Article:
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Go to a Parks Cloze Activity
Black History Calendar
Arrested for Not Giving up Her Bus Seat to a White Man
On December 1, 1955, a Montgomery, Alabama, bus driver ordered Mrs. Parks to give up her seat to a white man. When she refused, she was arrested and fined. Mrs. Parks had been the secretary of the Montgomery, Alabama, NAACP (National Association for the Advancement of Colored People) and was a tailor's assistant at the Montgomery Fair department store. Other local women were also arrested for violating segregation laws, including Aurelia S. Browder, Susie McDonald, Claudette Colvin, and Mary Louise Smith.
Mrs. Parks' arrest resulted in thousands of leaflets being distributed, calling for a boycott of city buses on Monday, December 5, 1955. That same day, Mrs. Parks was convicted of violating local segregation laws and was fined $14. After negotiations between Dr. Martin Luther King, Jr., and the city of Montgomery failed, the bus boycott was extended, and eventually lasted for 381 days. Carpools were organized as temporary transportation, and many people simply walked long distances to work every day. Dr. King and 89 others were arrested (March 19, 1956), tried, and convicted (March 22, 1956) for conspiring to conduct the bus boycott.
On February 1, 1956, the MIA (the Montgomery Improvement Association, which was formed after Mrs. Parks' arrest and led by Dr. King) filed suit in the United States District Court to challenge the constitutionality of local bus segregation laws. The U.S. District Court ruled in favor of the MIA (in June, 1956), but the city challenged that ruling and it went on to the Supreme Court.
Supreme Court Ruling
On November 13, 1956, the US Supreme Court ruled that segregation on city buses is unconstitutional. The defendants were represented by the lawyers Thurgood Marshall (who later became the first African-American on the Supreme Court), Robert L. Carter, Fred D. Gray and Charles D. Langford. The implementation of the Supreme Court's decision, the desegregation of buses, took place on December 20, 1956. Mrs. Parks had finally won.
Continuing the Civil Rights Movement
In 1957, after receiving many death threats, Mrs. Parks and her husband, Raymond Parks, moved from Alabama to to Detroit, Michigan. They later founded the "Rosa and Raymond Parks Institute for Self-Development", which helps young African-Americans develop leadership skills to improve the community and learn about the civil rights movement. Mrs. Parks wrote her autobiography, called "Quiet Strength," which was published in 1994. In 1999, she received the Congressional Gold Medal.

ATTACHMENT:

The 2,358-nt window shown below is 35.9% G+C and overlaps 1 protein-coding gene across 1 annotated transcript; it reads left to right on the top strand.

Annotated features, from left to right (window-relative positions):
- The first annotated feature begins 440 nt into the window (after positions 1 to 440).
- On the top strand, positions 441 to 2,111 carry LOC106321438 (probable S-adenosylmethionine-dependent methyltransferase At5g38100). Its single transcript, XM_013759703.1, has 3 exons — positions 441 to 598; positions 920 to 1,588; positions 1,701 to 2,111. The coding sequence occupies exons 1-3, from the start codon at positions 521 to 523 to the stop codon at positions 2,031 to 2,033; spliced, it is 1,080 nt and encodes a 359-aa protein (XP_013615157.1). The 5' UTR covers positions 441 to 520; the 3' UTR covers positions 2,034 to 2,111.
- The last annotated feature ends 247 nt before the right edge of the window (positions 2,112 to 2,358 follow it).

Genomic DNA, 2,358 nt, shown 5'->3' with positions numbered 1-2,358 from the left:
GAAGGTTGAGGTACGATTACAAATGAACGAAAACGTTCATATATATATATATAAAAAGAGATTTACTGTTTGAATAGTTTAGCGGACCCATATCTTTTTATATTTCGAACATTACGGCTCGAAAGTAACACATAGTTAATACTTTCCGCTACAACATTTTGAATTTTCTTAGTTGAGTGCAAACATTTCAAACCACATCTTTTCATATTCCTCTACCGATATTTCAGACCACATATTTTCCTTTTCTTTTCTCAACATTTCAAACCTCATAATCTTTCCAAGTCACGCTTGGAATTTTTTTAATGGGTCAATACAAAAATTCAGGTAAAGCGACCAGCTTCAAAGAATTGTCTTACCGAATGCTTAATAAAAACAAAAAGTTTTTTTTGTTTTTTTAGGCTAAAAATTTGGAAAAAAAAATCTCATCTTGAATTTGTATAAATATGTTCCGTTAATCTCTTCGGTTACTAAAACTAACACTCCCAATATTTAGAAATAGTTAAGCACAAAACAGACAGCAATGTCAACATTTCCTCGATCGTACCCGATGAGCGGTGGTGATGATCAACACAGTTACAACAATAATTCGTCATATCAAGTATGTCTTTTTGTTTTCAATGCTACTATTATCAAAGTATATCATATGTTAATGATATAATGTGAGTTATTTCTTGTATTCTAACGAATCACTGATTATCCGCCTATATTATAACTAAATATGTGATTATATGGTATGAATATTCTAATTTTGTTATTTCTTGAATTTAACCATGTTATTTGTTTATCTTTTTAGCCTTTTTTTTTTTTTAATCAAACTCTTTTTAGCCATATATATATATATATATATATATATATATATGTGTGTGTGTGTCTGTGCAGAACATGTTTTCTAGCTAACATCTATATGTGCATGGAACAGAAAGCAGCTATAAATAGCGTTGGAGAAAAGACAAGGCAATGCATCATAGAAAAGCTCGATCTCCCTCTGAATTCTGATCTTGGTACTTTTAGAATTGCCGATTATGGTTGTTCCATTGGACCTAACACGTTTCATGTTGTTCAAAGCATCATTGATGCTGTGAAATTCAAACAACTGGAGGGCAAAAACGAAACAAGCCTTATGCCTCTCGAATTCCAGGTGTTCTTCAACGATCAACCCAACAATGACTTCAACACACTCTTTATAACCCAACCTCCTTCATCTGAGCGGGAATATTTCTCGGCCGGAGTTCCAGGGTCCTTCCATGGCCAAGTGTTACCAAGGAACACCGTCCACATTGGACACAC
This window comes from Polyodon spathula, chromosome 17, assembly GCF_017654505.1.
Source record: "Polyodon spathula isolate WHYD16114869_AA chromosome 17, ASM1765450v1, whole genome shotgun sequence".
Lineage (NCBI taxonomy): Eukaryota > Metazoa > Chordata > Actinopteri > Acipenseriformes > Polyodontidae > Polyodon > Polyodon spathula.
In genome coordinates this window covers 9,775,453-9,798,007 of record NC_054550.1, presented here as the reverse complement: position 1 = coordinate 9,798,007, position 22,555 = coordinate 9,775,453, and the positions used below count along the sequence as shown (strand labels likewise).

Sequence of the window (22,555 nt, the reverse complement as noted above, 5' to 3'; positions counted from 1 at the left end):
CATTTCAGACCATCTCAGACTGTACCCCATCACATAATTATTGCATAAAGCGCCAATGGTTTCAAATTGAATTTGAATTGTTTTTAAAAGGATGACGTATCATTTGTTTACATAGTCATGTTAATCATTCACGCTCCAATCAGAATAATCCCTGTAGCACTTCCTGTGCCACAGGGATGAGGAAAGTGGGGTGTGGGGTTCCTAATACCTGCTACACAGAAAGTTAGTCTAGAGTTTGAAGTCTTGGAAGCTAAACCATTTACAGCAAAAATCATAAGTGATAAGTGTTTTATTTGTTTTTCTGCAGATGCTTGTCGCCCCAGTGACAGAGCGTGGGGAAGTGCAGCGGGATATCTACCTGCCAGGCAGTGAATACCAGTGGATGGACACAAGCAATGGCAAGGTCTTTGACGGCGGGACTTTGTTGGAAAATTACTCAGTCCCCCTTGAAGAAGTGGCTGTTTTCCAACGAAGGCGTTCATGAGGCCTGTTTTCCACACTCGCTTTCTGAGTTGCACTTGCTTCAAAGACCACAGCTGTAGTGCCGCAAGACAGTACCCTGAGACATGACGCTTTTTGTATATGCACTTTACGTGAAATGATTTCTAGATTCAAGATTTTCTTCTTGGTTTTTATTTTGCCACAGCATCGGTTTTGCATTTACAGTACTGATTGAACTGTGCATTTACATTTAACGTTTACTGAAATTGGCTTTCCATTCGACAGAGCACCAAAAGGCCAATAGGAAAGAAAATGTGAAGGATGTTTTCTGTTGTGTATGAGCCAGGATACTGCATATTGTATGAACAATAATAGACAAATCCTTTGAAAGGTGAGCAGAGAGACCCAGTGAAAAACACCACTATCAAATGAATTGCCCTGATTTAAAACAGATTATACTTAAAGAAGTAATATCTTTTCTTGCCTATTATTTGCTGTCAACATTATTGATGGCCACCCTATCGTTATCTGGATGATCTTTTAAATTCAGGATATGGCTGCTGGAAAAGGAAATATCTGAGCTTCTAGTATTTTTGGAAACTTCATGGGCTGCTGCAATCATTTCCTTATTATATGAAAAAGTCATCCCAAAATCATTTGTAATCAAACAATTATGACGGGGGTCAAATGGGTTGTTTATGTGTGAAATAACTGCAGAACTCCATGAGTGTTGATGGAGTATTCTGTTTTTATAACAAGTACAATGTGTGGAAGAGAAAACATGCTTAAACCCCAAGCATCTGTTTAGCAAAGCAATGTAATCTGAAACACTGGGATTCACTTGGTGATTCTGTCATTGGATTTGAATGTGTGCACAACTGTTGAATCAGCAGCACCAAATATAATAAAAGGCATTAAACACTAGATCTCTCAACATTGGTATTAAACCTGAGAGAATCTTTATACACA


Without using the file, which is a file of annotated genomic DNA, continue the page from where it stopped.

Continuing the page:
After her death, on October 24, 2005, Mrs. Rosa Parks lay in state in the US Capitol Rotunda in Washington, D.C., to honor her pivotal role in US history. She was the first woman and the second African-American to be given that honor (the first African-American to lie in state in the US Capitol Rotunda was Jacob J. Chestnut, a police officer who was killed in a 1998 Capitol shooting).
A Printable Worksheet
A printable worksheet on Rosa Parks, who sued to protest segregation on city buses in Montgomery, Alabama. The printout has information on Rosa Parks, questions, and a picture to color. Answers: 1. She refused to give up her seat to a white man, 2. Alabama, 3. buses, 4. Martin Luther King, Jr., 5. segregation.
Rosa Parks Comprehenion Quiz
Take a multiple choice quiz on Rosa Parks' historic life. Or go to the answers.
Cloze Printout (A Fill-in-the-Blanks Activity)
A printable, fill-in-the-blanks worksheet on Rosa Parks. Or go to the answers.
Rosa Parks Crossword Puzzle
Solve a crossword puzzle based on Rosa Parks' life. Or go to the answers.
How Would You Improve the World:
What would you do to improve the world? Think of actions you could take to help make the world a better place.
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